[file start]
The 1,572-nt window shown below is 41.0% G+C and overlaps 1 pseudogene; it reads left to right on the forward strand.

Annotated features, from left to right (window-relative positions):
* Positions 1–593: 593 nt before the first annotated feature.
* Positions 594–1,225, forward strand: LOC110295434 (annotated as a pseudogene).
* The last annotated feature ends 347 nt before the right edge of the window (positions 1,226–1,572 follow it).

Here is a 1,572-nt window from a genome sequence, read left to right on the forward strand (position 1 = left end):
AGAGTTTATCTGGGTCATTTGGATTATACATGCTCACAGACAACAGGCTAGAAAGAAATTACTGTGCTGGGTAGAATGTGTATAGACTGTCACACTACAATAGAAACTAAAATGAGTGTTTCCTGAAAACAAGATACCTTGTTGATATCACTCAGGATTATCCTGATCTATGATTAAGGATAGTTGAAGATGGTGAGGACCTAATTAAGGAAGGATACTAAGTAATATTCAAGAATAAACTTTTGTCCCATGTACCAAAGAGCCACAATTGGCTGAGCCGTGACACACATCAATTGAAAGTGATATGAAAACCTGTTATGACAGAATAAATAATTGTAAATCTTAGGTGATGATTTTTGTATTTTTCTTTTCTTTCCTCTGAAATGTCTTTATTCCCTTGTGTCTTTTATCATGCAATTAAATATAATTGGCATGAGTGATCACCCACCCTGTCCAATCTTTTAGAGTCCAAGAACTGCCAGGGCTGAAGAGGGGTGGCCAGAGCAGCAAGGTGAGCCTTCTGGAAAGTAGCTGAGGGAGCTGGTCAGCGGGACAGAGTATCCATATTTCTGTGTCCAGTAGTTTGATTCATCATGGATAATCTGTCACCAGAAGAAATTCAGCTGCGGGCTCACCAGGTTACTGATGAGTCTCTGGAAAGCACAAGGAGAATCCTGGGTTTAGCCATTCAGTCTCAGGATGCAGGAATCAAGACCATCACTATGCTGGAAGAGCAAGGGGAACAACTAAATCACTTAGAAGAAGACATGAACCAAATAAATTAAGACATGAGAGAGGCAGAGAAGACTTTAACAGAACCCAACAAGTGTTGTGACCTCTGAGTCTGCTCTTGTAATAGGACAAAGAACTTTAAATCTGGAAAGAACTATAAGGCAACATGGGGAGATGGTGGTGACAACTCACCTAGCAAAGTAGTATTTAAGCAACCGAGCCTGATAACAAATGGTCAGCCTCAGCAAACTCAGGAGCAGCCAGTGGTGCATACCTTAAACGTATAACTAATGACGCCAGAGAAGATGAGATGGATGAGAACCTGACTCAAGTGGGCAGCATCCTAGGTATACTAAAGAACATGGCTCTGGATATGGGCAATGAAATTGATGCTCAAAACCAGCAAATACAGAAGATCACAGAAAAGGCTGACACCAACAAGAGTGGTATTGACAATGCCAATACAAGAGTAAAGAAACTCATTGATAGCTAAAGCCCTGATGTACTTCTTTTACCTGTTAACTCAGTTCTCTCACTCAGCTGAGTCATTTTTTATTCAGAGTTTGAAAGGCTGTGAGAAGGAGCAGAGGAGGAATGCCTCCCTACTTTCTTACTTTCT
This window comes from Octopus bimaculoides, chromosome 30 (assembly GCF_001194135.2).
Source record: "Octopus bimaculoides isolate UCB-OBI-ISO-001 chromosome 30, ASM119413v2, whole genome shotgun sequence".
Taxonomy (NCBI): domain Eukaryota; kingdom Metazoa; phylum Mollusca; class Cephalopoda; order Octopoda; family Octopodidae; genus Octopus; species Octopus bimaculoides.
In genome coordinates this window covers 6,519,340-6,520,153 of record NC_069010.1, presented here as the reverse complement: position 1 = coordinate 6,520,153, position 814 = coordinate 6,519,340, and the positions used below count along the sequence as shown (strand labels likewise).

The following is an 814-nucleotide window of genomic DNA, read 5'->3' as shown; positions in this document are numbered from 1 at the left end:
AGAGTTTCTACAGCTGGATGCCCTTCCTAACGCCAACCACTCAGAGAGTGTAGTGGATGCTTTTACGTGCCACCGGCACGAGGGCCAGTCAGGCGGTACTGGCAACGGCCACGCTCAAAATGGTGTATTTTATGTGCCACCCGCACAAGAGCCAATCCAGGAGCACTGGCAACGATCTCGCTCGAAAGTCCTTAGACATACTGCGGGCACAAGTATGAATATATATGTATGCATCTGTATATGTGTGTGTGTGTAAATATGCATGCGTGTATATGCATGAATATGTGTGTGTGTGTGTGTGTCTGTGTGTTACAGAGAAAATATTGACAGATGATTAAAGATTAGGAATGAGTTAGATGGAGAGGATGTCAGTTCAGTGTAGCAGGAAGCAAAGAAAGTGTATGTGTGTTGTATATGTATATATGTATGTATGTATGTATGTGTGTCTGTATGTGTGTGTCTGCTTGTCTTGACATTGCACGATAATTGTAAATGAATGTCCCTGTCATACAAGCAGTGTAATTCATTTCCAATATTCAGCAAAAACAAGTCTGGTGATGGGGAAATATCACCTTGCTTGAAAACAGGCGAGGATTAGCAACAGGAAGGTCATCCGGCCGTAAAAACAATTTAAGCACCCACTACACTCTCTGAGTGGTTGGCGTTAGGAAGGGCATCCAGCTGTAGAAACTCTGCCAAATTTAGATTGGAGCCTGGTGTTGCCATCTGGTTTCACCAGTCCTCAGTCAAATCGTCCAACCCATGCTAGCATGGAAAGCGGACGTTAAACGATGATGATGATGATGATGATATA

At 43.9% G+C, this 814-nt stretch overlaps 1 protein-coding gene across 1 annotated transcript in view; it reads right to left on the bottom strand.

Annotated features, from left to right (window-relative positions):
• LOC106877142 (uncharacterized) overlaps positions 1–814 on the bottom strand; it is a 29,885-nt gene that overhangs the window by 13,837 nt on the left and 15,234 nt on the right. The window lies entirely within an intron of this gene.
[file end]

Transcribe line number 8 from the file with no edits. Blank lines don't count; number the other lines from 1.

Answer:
This window comes from Octopus bimaculoides, chromosome 30 (assembly GCF_001194135.2).